The English subjunctive is occasionally used in sophisticated or literary language, especially in American English.
In the subjunctive, the verb is always in its basic form. This means that in the third person singular, no s is added, and the verb be is not conjugated.
- I recommend that she be employed.
For the volitional subjunctive we use the past form. For all verbs except be, this form is identical to the past form of the indicative. The past form of be in the subjunctive is were.
- He spoke English – I wish he spoke English.
- I was there – I wish I were there.
The formulaic subjunctive is used in certain idiomatic phrases.
- God save the Queen!
- Long live the King!
- Thy will be done.
- Be that as it may.
We use the mandative subjunctive that something must be done. Here we use the subjunctive in that-sentences after certain verbs (e.g. demand, insist, recommend, suggest) or adjectives (e.g. essential, important, vital).
- People demand that the troops be withdrawn.
- It is important that everyone register.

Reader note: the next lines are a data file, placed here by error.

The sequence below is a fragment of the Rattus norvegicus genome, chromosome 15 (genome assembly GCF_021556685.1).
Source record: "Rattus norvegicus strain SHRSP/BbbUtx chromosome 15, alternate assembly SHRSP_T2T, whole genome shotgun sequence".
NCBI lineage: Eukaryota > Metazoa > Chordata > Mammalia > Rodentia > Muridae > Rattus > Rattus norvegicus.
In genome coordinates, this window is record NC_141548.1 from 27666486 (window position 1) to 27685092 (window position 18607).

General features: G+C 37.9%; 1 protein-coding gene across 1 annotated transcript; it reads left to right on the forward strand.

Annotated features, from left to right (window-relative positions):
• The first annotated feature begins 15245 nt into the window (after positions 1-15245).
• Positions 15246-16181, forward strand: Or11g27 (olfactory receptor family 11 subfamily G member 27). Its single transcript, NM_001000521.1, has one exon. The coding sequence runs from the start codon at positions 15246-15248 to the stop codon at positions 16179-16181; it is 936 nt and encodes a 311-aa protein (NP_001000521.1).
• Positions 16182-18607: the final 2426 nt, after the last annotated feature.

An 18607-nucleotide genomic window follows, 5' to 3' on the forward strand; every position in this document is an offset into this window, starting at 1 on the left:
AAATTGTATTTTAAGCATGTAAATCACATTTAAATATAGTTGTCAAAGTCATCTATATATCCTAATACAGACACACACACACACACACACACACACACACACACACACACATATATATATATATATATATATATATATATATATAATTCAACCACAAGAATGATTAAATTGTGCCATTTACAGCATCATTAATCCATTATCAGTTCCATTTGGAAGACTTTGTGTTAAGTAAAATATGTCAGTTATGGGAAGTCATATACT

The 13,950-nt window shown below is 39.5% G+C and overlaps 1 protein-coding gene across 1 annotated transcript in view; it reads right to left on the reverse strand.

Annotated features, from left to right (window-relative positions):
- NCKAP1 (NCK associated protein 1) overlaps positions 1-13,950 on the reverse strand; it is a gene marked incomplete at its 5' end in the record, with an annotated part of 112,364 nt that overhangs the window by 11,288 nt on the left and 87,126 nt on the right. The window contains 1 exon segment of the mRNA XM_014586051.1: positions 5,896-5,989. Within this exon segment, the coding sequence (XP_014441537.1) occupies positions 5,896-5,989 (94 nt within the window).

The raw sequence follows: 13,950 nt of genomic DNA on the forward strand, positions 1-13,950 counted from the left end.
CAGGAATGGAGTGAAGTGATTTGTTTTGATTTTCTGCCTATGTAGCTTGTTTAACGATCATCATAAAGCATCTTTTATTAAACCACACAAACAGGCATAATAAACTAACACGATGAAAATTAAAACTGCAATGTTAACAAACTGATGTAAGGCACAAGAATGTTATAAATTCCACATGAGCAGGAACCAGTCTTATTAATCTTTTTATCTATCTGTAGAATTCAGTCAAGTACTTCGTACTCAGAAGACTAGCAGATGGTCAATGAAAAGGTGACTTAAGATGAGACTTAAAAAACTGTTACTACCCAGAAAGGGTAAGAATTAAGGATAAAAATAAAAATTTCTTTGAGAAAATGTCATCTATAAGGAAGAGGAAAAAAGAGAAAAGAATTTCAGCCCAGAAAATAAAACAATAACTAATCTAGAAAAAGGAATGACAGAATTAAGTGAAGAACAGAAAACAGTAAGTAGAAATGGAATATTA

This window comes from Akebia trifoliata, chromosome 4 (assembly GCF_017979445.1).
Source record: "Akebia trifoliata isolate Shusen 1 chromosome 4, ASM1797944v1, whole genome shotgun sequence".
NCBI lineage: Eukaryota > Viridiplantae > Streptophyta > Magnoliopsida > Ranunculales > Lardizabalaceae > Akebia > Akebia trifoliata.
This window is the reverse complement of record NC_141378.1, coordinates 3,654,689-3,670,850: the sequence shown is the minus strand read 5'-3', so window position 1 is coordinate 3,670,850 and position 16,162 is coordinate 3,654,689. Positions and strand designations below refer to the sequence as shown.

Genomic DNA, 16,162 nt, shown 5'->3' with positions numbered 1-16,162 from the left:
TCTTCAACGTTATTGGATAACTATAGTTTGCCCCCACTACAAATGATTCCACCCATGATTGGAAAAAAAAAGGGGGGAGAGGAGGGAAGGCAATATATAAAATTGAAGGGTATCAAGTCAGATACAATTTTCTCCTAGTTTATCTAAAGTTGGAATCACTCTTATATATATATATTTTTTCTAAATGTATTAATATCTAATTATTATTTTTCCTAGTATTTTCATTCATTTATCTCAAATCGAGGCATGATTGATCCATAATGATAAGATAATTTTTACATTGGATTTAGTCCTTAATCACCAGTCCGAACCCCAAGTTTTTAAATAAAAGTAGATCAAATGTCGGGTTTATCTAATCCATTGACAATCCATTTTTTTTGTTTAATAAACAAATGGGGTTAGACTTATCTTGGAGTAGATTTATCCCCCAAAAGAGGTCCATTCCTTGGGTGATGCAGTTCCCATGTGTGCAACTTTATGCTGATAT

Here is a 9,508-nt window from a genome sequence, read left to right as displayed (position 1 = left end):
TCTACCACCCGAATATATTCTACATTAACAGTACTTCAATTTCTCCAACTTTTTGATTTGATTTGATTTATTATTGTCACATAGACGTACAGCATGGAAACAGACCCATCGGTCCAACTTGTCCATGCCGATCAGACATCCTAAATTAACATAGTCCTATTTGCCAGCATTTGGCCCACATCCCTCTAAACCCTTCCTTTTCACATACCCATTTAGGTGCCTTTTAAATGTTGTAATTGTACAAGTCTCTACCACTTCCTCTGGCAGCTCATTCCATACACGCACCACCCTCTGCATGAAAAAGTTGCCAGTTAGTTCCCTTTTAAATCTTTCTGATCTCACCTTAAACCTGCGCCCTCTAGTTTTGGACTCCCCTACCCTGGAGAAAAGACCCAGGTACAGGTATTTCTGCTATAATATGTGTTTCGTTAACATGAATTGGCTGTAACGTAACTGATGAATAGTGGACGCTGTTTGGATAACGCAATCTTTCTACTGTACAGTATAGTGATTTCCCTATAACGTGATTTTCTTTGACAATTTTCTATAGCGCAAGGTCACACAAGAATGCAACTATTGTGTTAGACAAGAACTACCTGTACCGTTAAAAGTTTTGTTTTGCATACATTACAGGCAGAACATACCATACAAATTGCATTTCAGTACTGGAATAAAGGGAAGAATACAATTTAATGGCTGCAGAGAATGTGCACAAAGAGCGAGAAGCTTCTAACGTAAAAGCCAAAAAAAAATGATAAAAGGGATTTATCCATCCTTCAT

Since these sentences sound very formal, we often prefer to use the indicative form with a helping verb instead of the subjunctive.
- People demand that the troops should be withdrawn.
If the demand is clear even without a helping verb, then the verb can simply be used in its indicative form.
- People demand that the troops are withdrawn.
- It is important that everyone registers.
In the following example, however, the meaning changes depending on whether we use the subjunctive or the indicative:
- She insisted that he be present.
Demanding that someone must be there in the present or future
- She insisted that he was present.
Claiming/insisting that someone was there in the past
For the mandative subjunctive we always use the infinitive form of the verb, even when we’re talking about a situation in the past. The negation is constructed without the helping verb do.
- She insisted that he not be present.
The volitional subjunctive is used for irreal wishes and hopes, and is expressed using the past form of the subjunctive. For all verbs except be, this is identical to the normal past form of the verb (= indicative).
- I wish I had a million dollars.
In the subjunctive, the past form of the verb be is were.
- I wish I were a millionaire.
You probably remember this form from the if-clauses (type II).
- If I were you, …
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